Mapping the Baseline Gut Microbiome Landscape in People at Risk for Multiple Sclerosis
Zongqi Xia1, Charles White3, Wei Zong2, Chris Gaiteri4, Wei Jia5, Yian Gu6, Aleksandar Kostic7, George Tseng2, Philip De Jager6
1Department of Neurology, 2Department of Biostatistics, University of Pittsburgh, 3Broad Institute, 4Rush University, 5University of Hawaii, 6Columbia University, 7Harvard Medical School
Objective:
We examined the gut microbiome in asymptomatic individuals with first-degree family history of MS.
Background:
Gut microbiome may contribute to multiple sclerosis (MS) onset. The gut microbiome landscape in at-risk population such as family members needs detailed examination.
Design/Methods:
In a cross-sectional study of asymptomatic participants across the MS genetic susceptibility distribution, each participant completed the food frequency questionnaire (FFQ), and donated stool and blood samples. From FFQ, we calculated a diet quality score (DQS). From stool, we generated the gut metagenome profiles using shotgun sequencing. From serum, we measured the concentration of molecules produced by gut bacteria on a metabolome platform. We normalized the microbiome features (relative abundance of community and functions) by arcsine square root, filtered by feature frequency, clustered co-abundant groups (CAG) using a Bayesian community-detection method, and calculated the mean abundance of component gut microbiome features as a meta-feature of each CAG. We performed multivariate modeling with host factors and microbiome CAG meta-features, adjusting for age, sex, smoking, and body mass index.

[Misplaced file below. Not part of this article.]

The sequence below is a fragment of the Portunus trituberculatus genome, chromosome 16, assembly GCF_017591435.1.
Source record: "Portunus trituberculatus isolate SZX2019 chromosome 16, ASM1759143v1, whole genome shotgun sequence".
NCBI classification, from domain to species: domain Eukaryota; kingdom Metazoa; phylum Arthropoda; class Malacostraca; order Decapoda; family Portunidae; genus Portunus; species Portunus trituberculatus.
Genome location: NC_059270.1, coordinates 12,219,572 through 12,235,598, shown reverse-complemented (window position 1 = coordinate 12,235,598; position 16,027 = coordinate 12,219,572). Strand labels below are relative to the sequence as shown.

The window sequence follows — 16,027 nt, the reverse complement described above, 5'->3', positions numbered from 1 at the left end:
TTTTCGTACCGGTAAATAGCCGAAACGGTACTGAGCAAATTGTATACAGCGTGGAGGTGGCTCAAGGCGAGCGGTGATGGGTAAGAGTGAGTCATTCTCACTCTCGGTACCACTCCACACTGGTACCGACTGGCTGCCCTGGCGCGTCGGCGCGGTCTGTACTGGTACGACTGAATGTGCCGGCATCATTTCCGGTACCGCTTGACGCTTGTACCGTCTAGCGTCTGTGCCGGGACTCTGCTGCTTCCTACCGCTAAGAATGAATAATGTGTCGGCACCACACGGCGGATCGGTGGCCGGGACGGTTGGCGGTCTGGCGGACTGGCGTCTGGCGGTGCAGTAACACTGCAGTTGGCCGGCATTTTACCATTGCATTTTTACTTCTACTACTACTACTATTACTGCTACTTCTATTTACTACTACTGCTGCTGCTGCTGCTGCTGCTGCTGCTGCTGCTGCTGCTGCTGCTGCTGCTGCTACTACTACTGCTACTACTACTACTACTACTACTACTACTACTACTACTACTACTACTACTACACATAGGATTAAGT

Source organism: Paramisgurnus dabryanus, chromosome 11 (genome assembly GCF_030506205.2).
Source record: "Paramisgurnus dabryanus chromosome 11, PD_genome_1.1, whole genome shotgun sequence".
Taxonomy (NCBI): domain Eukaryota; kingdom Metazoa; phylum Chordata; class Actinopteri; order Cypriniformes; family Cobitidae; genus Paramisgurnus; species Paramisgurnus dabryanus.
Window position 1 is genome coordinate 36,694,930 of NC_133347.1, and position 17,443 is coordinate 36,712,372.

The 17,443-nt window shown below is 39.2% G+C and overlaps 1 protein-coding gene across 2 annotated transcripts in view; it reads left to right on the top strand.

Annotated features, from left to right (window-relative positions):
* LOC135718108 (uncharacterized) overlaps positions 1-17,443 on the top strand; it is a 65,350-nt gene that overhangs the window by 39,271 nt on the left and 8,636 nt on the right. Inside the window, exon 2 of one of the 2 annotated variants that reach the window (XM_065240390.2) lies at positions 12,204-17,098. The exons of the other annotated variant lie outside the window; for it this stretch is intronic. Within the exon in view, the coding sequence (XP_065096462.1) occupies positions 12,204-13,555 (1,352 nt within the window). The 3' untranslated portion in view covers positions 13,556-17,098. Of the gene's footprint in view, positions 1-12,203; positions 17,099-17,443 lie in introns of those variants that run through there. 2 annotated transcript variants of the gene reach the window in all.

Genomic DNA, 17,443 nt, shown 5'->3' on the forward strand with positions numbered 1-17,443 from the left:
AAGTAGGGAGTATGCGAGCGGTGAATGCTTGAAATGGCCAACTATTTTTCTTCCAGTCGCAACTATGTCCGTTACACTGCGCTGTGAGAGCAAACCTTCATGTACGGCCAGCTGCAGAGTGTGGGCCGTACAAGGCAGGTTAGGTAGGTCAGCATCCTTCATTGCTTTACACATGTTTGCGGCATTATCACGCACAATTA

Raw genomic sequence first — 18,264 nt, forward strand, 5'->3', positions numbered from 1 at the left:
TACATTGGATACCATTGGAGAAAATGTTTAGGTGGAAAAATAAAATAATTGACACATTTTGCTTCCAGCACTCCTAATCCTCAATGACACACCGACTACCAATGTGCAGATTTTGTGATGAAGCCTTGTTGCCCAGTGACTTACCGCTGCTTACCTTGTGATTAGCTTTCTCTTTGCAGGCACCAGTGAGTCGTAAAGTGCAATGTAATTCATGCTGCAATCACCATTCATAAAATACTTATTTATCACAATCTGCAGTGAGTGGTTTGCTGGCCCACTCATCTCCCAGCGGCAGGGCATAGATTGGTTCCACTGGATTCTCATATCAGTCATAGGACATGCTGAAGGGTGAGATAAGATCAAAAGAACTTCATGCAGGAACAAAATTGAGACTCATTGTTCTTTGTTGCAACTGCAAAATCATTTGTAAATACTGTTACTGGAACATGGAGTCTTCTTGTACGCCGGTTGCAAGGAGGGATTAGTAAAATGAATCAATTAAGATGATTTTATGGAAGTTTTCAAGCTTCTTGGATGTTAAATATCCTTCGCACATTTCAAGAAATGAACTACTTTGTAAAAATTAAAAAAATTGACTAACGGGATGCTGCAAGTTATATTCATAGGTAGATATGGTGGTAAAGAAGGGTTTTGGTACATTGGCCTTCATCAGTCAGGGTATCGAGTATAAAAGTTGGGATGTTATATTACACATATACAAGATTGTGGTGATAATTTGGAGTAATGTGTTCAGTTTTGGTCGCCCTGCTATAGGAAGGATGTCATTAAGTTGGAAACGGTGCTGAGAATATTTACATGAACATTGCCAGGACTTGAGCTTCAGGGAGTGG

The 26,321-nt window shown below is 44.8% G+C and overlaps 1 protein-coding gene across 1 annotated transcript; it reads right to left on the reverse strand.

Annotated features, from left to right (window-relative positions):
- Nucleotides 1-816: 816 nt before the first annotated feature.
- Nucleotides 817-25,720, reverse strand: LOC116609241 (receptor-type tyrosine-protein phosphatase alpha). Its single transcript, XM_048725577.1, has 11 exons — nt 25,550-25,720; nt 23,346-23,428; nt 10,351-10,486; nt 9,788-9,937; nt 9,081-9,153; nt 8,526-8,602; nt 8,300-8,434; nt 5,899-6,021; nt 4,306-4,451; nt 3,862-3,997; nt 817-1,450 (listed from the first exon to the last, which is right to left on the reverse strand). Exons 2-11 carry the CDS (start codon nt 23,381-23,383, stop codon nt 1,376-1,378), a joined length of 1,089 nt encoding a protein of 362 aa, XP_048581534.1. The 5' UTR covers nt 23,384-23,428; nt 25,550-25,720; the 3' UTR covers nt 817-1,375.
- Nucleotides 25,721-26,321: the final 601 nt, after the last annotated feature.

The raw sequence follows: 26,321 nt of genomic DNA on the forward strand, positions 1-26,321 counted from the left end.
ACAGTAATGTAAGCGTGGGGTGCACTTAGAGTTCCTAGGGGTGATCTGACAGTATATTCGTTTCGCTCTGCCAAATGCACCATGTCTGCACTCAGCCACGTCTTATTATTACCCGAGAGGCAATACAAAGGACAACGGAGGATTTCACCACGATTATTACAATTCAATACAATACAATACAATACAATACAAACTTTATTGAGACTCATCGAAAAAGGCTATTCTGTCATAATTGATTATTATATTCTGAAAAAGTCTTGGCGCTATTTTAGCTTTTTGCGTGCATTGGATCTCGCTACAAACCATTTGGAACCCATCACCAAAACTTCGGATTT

Results:
The cohort included 80 self-reported Europeans (100%), 57 women (73%), with 37.7 years (SD 8.6) as mean age at sampling. Species CAG 1 is the most significantly associated CAG with host genetic risk score for MS susceptibility (beta=-0.0067+/-0.0026, p=0.013, FDR=0.079).  Importantly, species CAG 1 includes a community of the gut bacteria reportedly associated with MS, some of which also play key roles in short-chain fatty acid (SCFA) production and metabolism (*): Akkermansia muciniphila, Faecalibacterium prausnitzii*, Lachnospiraceae*, Methanobrevibacter, Parabacteroides, Prevotella and Ruminococcus* members. When assessing the gut bacterial functions, CAG 111 is the most significantly associated CAG with DQS (beta=0.0028+/-0.0008, p=0.00068, FDR=0.082).
Conclusions:

Human MS-susceptibility genetic factors are associated with a network of gut bacteria species. Our study begins to uncover the complexity of the gut microbiome in MS at-risk populations and highlights the importance of longitudinal examination.